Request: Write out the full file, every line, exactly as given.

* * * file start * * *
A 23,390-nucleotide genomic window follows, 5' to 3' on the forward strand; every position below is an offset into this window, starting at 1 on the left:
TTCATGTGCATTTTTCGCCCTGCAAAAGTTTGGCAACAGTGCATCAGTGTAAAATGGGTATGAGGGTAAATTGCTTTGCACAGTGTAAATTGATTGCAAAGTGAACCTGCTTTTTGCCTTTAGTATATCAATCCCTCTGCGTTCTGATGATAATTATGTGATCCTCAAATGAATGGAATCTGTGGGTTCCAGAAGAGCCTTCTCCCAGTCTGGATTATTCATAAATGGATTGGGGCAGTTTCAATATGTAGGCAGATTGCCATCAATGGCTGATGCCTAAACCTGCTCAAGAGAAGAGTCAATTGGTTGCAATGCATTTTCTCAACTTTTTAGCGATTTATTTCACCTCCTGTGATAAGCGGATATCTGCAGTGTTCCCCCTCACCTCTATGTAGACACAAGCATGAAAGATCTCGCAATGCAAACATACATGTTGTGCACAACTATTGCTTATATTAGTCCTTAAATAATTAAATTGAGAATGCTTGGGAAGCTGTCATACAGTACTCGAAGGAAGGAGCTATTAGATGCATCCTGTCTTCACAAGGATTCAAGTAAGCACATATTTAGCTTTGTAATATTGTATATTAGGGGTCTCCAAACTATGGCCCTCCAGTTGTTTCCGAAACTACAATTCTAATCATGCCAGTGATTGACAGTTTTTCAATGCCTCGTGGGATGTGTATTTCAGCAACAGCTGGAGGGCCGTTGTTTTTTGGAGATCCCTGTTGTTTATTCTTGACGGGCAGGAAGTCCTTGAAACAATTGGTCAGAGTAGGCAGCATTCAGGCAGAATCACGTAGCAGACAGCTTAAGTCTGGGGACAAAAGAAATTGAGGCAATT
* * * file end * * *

A 23,390-nucleotide genomic window follows, 5' to 3' on the forward strand; every position below is an offset into this window, starting at 1 on the left:
TTCATGTGCATTTTTCGCCCTGCAAAAGTTTGGCAACAGTGCATCAGTGTAAAATGGGTATGAGGGTAAATTGCTTTGCACAGTGTAAATTGATTGCAAAGTGAACCTGCTTTTTGCCTTTAGTATATCAATCCCTCTGCGTTCTGATGATAATTATGTGATCCTCAAATGAATGGAATCTGTGGGTTCCAGAAGAGCCTTCTCCCAGTCTGGATTATTCATAAATGGATTGGGGCAGTTTCAATATGTAGGCAGATTGCCATCAATGGCTGATGCCTAAACCTGCTCAAGAGAAGAGTCAATTGGTTGCAATGCATTTTCTCAACTTTTTAGCGATTTATTTCACCTCCTGTGATAAGCGGATATCTGCAGTGTTCCCCCTCACCTCTATGTAGACACAAGCATGAAAGATCTCGCAATGCAAACATACATGTTGTGCACAACTATTGCTTATATTAGTCCTTAAATAATTAAATTGAGAATGCTTGGGAAGCTGTCATACAGTACTCGAAGGAAGGAGCTATTAGATGCATCCTGTCTTCACAAGGATTCAAGTAAGCACATATTTAGCTTTGTAATATTGTATATTAGGGGTCTCCAAACTATGGCCCTCCAGTTGTTTCCGAAACTACAATTCTAATCATGCCAGTGATTGACAGTTTTTCAATGCCTCGTGGGATGTGTATTTCAGCAACAGCTGGAGGGCCGTTGTTTTTTGGAGATCCCTGTTGTTTATTCTTGACGGGCAGGAAGTCCTTGAAACAATTGGTCAGAGTAGGCAGCATTCAGGCAGAATCACGTAGCAGACAGCTTAAGTCTGGGGACAAAAGAAATTGAGGCAATT